India is in a mess at present, a mess that will take at least two more years to clean up (only partially). The gain to savers investing in equity and debt lies in cleaning up of the mess. However, the cleaning up process will cause pain, which is being felt by everyone, from investors to the general public. Unfortunately, there is no gain before pain and one has to bear the pain for a while to reap the benefits.
India’s mess is there for everyone to see. In economic terms, falling growth, high inflation, high fiscal and current account deficit and weak capital markets are the reality. In real terms, inadequate infrastructure and lack of employment opportunities characterise the issues faced by the general public. Other issues the country faces include corruption, law and order and coalition politics. It is easy to blame the government for this mess but the fact is that everyone from the person jumping the traffic signal to the corporate that leveraged itself for growth is to blame.
On the economic front, the numbers say it all. Growth is at a decade low of 5 percent, consumer price inflation at about 10.5 percent, fiscal deficit at 5.2 percent of GDP, current account deficit at record highs of 6.7 percent of GDP (third quarter 2012-13), the Sensex and Nifty off the highs seen in late 2007 and government bond yields have remained unchanged over the last two years.
Infrastructure troubles are felt by everyone. Water and power shortages are rampant in most parts of the country. Falling economic growth is being felt in the labor market with employment opportunities dwindling across sectors. Media nowadays is only about scams and law and order issues in the country while mid-term elections are not ruled out given the current political situation in the country.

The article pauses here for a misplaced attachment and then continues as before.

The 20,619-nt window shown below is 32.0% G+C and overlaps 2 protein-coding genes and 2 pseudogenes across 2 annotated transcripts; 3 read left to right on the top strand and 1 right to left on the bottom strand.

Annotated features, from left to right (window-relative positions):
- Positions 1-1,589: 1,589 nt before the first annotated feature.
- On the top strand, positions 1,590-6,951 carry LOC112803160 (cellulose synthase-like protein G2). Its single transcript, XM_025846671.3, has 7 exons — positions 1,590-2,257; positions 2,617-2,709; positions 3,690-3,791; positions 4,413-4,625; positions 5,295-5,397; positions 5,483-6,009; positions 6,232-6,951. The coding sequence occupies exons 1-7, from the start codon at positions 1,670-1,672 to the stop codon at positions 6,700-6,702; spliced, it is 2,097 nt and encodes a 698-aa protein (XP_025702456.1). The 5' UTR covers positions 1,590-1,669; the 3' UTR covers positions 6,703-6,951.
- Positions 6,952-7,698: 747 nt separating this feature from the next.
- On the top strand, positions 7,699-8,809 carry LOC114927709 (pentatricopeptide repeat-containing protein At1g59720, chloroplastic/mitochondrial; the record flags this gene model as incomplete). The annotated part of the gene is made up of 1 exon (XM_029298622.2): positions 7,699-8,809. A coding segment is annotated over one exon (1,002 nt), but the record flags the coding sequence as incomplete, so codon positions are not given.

The mess is not going to get resolved soon. So, where is the bright spot and why should savers be optimistic on the mess being cleaned up? The answer lies in the fact that since the mess is there for everyone to see, there is some efforts to clean up the mess. On the economic front, the government’s clear focus is on lowering the fiscal deficit, which is projected at 4.8 percent of GDP for 2013-14 and even lower for the next fiscal year.
The path to achieve a lower fiscal deficit may be questioned as spending on capacity creation is affected. But the fact is the government’s spending has leakages and that is the primary reason for inflation as well as high current account deficit. In a sense, less involvement of the government in the economy as it cuts down spending is good and this should bear fruit going forward.
In the real economy, infrastructure is not going to come up overnight but given constrained resources, there will be prioritising of infrastructure spending and rationalisation of policies to improve private participation. Labor markets are not going to improve in a hurry given current growth levels but outlook will be brighter as the economy comes out of a slump. The fact that media is highlighting issues of corruption and law and order is forcing the government to sit up and take remedial measures. Mid-term elections would be welcome as a new government can then take more concrete measures to clean up the mess the country is in.
Equity and bond markets usually front run future growth prospects. If the economy is being set on the right path, there are good returns ahead for the markets. The risk, of course, is that the mess is not cleaned up and there is further mess ahead. The latter scenario is for pessimists but given the fact that from such deep mess the only way ahead is to slowly come out of it, it is better to be an optimist in this environment.